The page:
In your spreadsheet, fill in the name of the crop in the description column, the number of seedlings you will need based on your vegetable garden map, the date to sow the seeds, and the date to transplant the seedlings into the garden. Continue this for each crop you plan on growing.

Step 5: Keep Notes for Next Year

You will notice that I have a column in my spreadsheet where I can record when the seed germinated and the real dates of when the seed was sown and transplanted into the garden. That way I can see whether I need to make changes next year.

One adjustment I made the second year was the seed starting date for peppers. My seed starting area is in an unheated basement so peppers tend to grow more slowly in cooler temperatures. I added on a couple weeks of growing time under the lights.

  • How to Keep a Garden Journal (coming soon)

Developing a planting schedule is a helpful step for your yearly vegetable garden planning. Creating a schedule ahead of time makes it easy to know what seeds should be started each week. Also, the schedule provides a record of when each seed was started and makes it easy to adjust from year to year.

Additional Seed Starting Tips:

Good planning is key to a successful vegetable garden

Whether you are new to growing your own food or have been growing a vegetable garden for years, you will benefit from some planning each year. You will find everything you need to organize and plan your vegetable garden in my PDF eBook, Grow a Good Life Guide to Planning Your Vegetable Garden.

Grow a Good Life Guide to Planning Your Vegetable Garden


  1. Thank you for this clear and concise article on when to start seeds indoors. To me the packet information can be confusing from one company to the next so it was really helpful to see the recommended seed starting time

    I wondered if you might offer some guidance on when to start seeds in soil blocks. I have heard they grow quickly and you need to adjust timing to a shorter window. Do you recommend using the seed packet directions and adjusting down by a certain amount of weeks or percentage and if so does that adjustment vary from plant to plant?

    Thanks for any advice you can offer!

    1. Gail, I have used soil blocks for over 20 years and do not find that they grow any quicker or slower than starting seedlings in trays. Just keep it simple. There is no need to adjust the timing if you are using soil blocks.

  2. I know I’m late to this post, but I just want to say, “THANK YOU!” I have heard some of this information in several different places, but the clarity with which you describe the sowing/planting dates and that chart have finally helped me “get it.” I really appreciate this post!

  3. I am so behind in leeks and onions. I love the napkin idea but was wondering how carrots germinate if they are light dependent, Do you not cover the entire napkin with soil?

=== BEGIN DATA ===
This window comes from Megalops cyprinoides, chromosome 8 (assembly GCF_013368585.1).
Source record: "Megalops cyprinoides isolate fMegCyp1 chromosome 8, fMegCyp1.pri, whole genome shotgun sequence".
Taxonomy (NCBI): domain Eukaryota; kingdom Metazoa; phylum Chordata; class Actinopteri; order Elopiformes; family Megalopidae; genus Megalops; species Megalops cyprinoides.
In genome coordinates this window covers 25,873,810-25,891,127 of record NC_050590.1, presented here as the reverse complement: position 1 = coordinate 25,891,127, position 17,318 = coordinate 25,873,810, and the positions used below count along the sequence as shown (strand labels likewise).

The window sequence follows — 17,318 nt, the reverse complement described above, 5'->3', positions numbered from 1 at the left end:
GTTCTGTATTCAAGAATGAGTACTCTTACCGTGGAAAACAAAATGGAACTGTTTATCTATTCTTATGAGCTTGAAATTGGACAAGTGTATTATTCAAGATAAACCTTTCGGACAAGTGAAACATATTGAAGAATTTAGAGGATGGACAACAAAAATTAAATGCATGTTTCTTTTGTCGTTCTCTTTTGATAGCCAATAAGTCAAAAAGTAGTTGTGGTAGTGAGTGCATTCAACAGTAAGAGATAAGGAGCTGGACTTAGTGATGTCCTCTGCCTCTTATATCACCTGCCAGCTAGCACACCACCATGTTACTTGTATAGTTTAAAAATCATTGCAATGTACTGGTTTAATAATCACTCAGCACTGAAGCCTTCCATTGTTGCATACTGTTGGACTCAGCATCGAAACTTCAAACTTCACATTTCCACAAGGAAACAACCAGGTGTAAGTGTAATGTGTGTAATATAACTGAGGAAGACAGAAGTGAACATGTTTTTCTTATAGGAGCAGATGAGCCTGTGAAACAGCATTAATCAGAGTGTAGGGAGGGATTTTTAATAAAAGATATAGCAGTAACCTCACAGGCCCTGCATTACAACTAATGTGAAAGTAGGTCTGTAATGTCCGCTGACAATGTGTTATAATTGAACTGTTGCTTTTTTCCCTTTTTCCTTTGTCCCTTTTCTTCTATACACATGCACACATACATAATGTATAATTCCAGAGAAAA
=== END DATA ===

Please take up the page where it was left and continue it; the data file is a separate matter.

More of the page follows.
1. I am behind in starting onions this year too. I just sowed them yesterday. Hopefully, using a heat mat will jump start them a bit. Carrots are not light dependent. It is recommended that they be sowed 1/4- 1/2 inches deep. Just cover the seed mats with 1/4- to 1/2 inch soil and keep moist.

  4. And here we are in Montana…today was 66 degrees! Weird and completely unseasonable! I’m so anxious to get things going in the garden but we all know Mother Nature has a wicked sense of humor!!

  5. Hi Rachel! I saw this earlier in the week and it’s a great reminder that I need to get started. There is nothing quite like fresh vegetables and fruits from your own garden. Thank you for linking up and sharing this at the Let’s Get Real Link Party last week. You can one of my featured articles this week. Stop by and grab our blog button.

  6. I see that you start your seedlings in an unheated basement in Maine. I also have an unheated basement, and the temperature right now is around 50 down there. I’m going to have six grow lights given to me and so I was thinking of starting some seedlings but I wasn’t sure if that was warm enough ambient temperature to start them. Is there a minimum temperature that it needs to be with grow lights?

    1. Hi Lori, My basement is unheated as well. Spring greens and cole crops will do fine growing in cooler temperatures. In fact, I find that the cooler temperatures make for a heartier transplant. Heat lovers, like tomatoes and peppers like it a little warmer but I won’t start those until later when the temperatures warm. I do often use a seedling heat mat to add heat so the seeds germinate quicker, but once they sprout they are removed from the heat mat and placed under lights. If you don’t have a heat mat, just placing your tray in a warm location will speed up germination.

  7. This is great. I’ve recently been in almost panic mode just thinking about it. My seeds are ordered but haven’t even arrived yet:) We don’t even start them indoors until April.
    Happy green thumbs.

  8. I’m pushing back my seed starting this year because of all the snow we’re getting. 5 feet outside and more on the way. I can’t imagine being able to plant anything out anytime soon. I like the physical chart that you’ve set up. I’m not the most computer savvy person so I think I can handle that.